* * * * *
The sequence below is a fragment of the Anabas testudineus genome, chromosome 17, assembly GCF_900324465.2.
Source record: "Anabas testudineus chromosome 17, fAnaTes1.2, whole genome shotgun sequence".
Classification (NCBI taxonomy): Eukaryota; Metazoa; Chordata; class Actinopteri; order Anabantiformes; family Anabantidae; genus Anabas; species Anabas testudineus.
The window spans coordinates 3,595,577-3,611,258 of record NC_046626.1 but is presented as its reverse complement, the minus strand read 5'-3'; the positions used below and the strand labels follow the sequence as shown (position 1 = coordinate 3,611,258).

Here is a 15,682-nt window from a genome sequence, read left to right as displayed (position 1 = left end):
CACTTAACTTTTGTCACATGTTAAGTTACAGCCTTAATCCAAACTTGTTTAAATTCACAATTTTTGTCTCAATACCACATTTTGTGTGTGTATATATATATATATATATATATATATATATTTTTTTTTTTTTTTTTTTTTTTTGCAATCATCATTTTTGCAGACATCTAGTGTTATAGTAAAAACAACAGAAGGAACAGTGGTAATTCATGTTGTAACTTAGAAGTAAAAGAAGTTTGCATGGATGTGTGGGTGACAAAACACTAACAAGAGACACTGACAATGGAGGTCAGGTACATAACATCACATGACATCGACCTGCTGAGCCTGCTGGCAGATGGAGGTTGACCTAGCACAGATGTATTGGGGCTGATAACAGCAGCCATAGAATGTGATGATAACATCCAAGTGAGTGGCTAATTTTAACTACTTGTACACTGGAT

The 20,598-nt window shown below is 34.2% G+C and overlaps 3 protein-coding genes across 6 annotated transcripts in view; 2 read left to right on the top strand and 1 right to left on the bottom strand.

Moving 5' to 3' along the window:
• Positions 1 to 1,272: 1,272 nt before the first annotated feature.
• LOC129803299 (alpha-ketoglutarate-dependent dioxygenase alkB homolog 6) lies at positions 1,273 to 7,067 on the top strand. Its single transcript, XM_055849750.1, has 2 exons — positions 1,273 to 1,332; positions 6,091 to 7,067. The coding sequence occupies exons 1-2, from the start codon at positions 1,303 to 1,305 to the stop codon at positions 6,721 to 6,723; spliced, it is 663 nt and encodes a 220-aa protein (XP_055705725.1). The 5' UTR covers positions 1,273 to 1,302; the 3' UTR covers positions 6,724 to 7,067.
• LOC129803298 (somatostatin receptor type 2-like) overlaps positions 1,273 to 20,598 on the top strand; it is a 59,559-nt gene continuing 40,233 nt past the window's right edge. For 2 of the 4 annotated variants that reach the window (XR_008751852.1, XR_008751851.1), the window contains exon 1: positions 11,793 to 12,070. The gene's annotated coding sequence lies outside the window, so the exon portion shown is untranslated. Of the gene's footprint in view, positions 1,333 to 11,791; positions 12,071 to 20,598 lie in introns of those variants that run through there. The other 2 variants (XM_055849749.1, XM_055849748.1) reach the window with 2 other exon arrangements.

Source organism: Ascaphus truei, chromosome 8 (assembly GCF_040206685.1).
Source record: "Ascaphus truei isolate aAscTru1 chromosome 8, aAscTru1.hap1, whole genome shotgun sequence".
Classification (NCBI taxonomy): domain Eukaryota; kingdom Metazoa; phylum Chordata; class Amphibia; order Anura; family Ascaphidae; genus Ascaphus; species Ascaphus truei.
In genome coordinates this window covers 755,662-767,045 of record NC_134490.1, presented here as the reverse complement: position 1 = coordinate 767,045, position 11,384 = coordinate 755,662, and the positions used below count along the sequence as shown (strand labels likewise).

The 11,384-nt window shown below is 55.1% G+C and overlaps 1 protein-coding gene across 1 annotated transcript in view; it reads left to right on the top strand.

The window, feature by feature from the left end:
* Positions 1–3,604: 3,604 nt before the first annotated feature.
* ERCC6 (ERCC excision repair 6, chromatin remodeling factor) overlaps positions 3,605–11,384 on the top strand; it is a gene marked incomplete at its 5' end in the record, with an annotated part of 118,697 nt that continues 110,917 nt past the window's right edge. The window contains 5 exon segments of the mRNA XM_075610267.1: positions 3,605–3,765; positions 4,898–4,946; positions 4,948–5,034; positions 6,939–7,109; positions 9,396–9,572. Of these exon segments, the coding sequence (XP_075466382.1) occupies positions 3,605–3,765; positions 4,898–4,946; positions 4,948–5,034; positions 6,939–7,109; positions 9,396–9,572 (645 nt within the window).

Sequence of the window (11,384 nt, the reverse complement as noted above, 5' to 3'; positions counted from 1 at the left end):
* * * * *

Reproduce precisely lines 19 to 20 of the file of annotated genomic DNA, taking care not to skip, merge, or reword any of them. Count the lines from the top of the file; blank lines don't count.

* ERCC6 (ERCC excision repair 6, chromatin remodeling factor) overlaps positions 3,605–11,384 on the top strand; it is a gene marked incomplete at its 5' end in the record, with an annotated part of 118,697 nt that continues 110,917 nt past the window's right edge. The window contains 5 exon segments of the mRNA XM_075610267.1: positions 3,605–3,765; positions 4,898–4,946; positions 4,948–5,034; positions 6,939–7,109; positions 9,396–9,572. Of these exon segments, the coding sequence (XP_075466382.1) occupies positions 3,605–3,765; positions 4,898–4,946; positions 4,948–5,034; positions 6,939–7,109; positions 9,396–9,572 (645 nt within the window).

Sequence of the window (11,384 nt, the reverse complement as noted above, 5' to 3'; positions counted from 1 at the left end):